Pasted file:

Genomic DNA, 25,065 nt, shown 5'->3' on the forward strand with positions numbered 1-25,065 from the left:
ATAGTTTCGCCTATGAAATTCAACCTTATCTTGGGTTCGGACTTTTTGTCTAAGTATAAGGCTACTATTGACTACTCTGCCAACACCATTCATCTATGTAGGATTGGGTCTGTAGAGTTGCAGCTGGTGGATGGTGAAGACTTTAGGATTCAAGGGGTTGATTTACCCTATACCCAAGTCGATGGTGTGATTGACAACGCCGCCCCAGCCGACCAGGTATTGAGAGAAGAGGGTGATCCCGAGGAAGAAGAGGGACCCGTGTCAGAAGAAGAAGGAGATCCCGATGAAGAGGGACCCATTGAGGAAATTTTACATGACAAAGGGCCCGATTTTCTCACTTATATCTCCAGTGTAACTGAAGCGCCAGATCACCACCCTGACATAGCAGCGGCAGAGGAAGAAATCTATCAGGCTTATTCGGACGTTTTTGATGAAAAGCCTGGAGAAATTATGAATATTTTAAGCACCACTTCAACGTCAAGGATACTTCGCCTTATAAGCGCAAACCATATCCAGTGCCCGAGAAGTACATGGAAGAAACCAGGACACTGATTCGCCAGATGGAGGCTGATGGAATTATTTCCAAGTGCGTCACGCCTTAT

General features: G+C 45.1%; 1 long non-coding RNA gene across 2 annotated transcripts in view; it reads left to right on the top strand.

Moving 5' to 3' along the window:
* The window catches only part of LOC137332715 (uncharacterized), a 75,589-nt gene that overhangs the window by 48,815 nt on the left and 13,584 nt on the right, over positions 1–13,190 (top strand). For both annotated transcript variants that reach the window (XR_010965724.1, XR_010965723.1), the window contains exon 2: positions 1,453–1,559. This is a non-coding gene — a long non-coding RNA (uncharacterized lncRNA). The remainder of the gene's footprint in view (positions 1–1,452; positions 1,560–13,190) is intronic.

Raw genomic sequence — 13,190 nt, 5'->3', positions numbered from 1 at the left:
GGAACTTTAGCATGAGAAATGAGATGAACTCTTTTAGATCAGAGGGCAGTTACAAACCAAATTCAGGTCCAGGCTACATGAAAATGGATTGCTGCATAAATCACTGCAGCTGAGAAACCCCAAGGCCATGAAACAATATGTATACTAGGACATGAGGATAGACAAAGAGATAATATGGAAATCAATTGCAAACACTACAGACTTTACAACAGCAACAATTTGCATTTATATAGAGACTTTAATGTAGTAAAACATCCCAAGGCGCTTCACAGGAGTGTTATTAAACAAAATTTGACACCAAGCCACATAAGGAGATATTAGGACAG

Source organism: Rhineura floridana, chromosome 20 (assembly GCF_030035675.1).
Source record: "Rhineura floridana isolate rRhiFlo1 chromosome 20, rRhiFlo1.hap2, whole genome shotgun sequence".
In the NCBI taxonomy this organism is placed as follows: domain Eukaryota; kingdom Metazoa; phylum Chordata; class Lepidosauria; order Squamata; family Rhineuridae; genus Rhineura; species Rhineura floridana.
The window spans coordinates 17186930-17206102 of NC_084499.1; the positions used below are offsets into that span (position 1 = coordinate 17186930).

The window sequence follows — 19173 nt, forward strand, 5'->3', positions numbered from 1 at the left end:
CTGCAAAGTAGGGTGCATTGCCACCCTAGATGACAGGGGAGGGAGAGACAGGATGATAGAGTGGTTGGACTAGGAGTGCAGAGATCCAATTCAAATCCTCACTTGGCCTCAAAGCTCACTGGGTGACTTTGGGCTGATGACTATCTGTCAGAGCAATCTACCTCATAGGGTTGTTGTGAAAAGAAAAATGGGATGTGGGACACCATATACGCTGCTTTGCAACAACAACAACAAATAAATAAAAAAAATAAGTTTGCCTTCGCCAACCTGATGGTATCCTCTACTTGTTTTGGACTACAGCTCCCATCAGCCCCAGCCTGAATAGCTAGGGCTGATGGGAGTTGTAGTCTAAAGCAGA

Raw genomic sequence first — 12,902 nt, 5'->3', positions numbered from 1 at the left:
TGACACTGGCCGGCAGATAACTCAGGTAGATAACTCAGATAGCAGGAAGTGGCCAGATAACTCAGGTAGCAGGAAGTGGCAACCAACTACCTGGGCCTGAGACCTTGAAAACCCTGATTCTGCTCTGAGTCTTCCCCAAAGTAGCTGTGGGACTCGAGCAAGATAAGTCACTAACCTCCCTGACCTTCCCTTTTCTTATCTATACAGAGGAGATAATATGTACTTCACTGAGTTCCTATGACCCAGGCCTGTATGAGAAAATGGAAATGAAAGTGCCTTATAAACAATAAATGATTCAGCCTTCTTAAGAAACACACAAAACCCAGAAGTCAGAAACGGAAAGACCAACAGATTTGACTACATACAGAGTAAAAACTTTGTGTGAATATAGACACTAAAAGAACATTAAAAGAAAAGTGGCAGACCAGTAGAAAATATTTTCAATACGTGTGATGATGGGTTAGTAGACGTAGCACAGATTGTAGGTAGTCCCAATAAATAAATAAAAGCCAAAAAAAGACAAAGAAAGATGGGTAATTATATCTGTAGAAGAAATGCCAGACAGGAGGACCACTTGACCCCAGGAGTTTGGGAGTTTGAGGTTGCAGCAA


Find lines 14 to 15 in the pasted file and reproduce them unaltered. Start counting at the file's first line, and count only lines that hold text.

Raw genomic sequence first — 12,902 nt, 5'->3', positions numbered from 1 at the left:
TGACACTGGCCGGCAGATAACTCAGGTAGATAACTCAGATAGCAGGAAGTGGCCAGATAACTCAGGTAGCAGGAAGTGGCAACCAACTACCTGGGCCTGAGACCTTGAAAACCCTGATTCTGCTCTGAGTCTTCCCCAAAGTAGCTGTGGGACTCGAGCAAGATAAGTCACTAACCTCCCTGACCTTCCCTTTTCTTATCTATACAGAGGAGATAATATGTACTTCACTGAGTTCCTATGACCCAGGCCTGTATGAGAAAATGGAAATGAAAGTGCCTTATAAACAATAAATGATTCAGCCTTCTTAAGAAACACACAAAACCCAGAAGTCAGAAACGGAAAGACCAACAGATTTGACTACATACAGAGTAAAAACTTTGTGTGAATATAGACACTAAAAGAACATTAAAAGAAAAGTGGCAGACCAGTAGAAAATATTTTCAATACGTGTGATGATGGGTTAGTAGACGTAGCACAGATTGTAGGTAGTCCCAATAAATAAATAAAAGCCAAAAAAAGACAAAGAAAGATGGGTAATTATATCTGTAGAAGAAATGCCAGACAGGAGGACCACTTGACCCCAGGAGTTTGGGAGTTTGAGGTTGCAGCAA